First my husband told me he didn’t love me. Then he said he didn’t think he had ever really loved me. Then he left me with a baby to raise by myself.
Amy, I don’t want to be a single mother. I told myself I’d never be divorced. And now here I am — exactly where I didn’t want to be! My daughter and I live in London. We don’t really have any friends here.
What should we do?
I have an idea.
Take your baby, get on a plane, and move back to your dinky hometown in upstate New York — the place you couldn’t wait to leave when you were young. Live with your sister in the back bedroom of her tiny bungalow.
Cry for five weeks.
Nestle in with your quirky family of hometown women — many of them single, like you. Drink lots of coffee and ask them what to do. Do your best to listen to their advice but don’t necessarily follow it.
Start to work in Washington, DC. Start to date. Make friends.
Develop a career as a job doula. Teach nursery school and Sunday School.
Watch your daughter grow.
When she’s a teenager, just when you’re both getting comfortable, uproot her and move to Chicago to take a job writing a nationally syndicated advice column. Do your best to replace a legend. Date some more.
Love fiercely. Laugh with abandon. Grab your second chance — and your third, and your fourth.
Send your daughter to college. Cry for five more weeks.
Move back again to your dinky hometown and the women who helped raise you.
Find love, finally.
And take care.
“The Mighty Queens of Freeville is great American storytelling at its best. A tale of promise postponed and scrappy survival, Amy Dickinson’s glorious triumphs are like rabbits pulled out of a hat, one after another after another. Full of hope and humor and big simple truths, it is a story told with grace and without a trace of cynicism. This is a book you will love and one you will be truly sad to finish.”
–Laura Zigman, author of Animal Husbandry
“Reading Amy’s book in bed. Wife to me: ‘Is it good?’ Me to wife: ‘Sure, but what do I care, I’m a guy?’ Wife to me: ‘Then why are you crying???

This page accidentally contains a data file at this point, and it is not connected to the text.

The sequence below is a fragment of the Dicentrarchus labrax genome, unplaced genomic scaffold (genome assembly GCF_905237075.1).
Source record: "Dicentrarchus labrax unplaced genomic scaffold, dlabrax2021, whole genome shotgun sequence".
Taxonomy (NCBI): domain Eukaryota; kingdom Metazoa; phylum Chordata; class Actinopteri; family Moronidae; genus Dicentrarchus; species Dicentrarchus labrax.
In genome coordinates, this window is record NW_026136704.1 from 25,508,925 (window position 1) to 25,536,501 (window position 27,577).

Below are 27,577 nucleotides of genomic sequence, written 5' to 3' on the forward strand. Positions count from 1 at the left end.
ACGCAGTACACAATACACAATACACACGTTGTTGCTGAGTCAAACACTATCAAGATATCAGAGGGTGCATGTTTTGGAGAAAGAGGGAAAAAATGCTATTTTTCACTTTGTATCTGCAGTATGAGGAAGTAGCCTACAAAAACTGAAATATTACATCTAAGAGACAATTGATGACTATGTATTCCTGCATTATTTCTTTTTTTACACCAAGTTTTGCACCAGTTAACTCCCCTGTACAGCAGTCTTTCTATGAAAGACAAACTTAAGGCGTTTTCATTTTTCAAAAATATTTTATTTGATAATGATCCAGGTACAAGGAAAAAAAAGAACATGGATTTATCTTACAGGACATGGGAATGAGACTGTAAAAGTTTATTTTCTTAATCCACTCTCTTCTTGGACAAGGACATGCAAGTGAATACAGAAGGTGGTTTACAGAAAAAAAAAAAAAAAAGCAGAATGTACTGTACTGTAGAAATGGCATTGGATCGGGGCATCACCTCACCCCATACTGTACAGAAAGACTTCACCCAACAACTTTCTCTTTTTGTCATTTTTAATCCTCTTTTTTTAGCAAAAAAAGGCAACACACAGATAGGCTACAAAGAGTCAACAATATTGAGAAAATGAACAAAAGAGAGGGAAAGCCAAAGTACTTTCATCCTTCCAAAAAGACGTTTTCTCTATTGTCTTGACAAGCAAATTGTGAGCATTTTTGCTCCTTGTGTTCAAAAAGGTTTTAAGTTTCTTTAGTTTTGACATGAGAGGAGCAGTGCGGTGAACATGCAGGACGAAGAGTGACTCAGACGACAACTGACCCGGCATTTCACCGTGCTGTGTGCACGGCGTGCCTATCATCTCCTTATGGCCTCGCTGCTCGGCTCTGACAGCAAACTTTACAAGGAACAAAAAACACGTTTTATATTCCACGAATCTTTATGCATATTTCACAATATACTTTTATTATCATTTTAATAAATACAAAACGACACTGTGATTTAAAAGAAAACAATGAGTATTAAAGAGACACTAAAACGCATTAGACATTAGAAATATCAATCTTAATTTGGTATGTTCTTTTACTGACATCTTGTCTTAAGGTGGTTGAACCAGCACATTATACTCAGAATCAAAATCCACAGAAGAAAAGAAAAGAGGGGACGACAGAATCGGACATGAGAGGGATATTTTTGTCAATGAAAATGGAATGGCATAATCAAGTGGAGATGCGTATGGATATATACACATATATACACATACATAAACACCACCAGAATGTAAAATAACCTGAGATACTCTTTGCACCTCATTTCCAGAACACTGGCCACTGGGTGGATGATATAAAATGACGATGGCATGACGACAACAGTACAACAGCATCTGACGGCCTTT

–Noah Adams, author of Piano Lessons
“In The Mighty Queens of Freeville, Amy Dickinson shares her life story about love and loss, parents, daughters, aunts, fathers, pets, and life from the mundane to the ridiculous to the quietly heartbreaking. Or, sometimes loudly heartbreaking, with great big honking sobs. Amy doesn’t have all the answers, but she suggests a good place to find them: at home, with the people who love you.”
–Peter Sagal, host of NPR’s “Wait Wait . . . Don’t Tell Me!” and author of The Book of Vice: Naughty Things (and How to Do Them)
“Common sense, a practical nature, and a searing sense of social justice are the hallmarks of Amy Dickinson’s advice column. Now, in a delicious and hilarious memoir, Amy gives us her worldview via Main Street with wit and originality, through her own bejeweled binoculars. The view is never, for a moment, self-indulgent. She’s a wise and fair queen for sure. Long Live Amy!”
–Adriana Trigiani, bestselling author of the Big Stone Gap series, Lucia, Lucia, and Very Valentine
When I last saw him, Peanut Jesus was lying swaddled in a teeny tiny piece of paper towel, resting sweetly in his cardboard manger. I turned my back for a minute in order to stop a covey of boys from putting together a tabletop football game pitting the W
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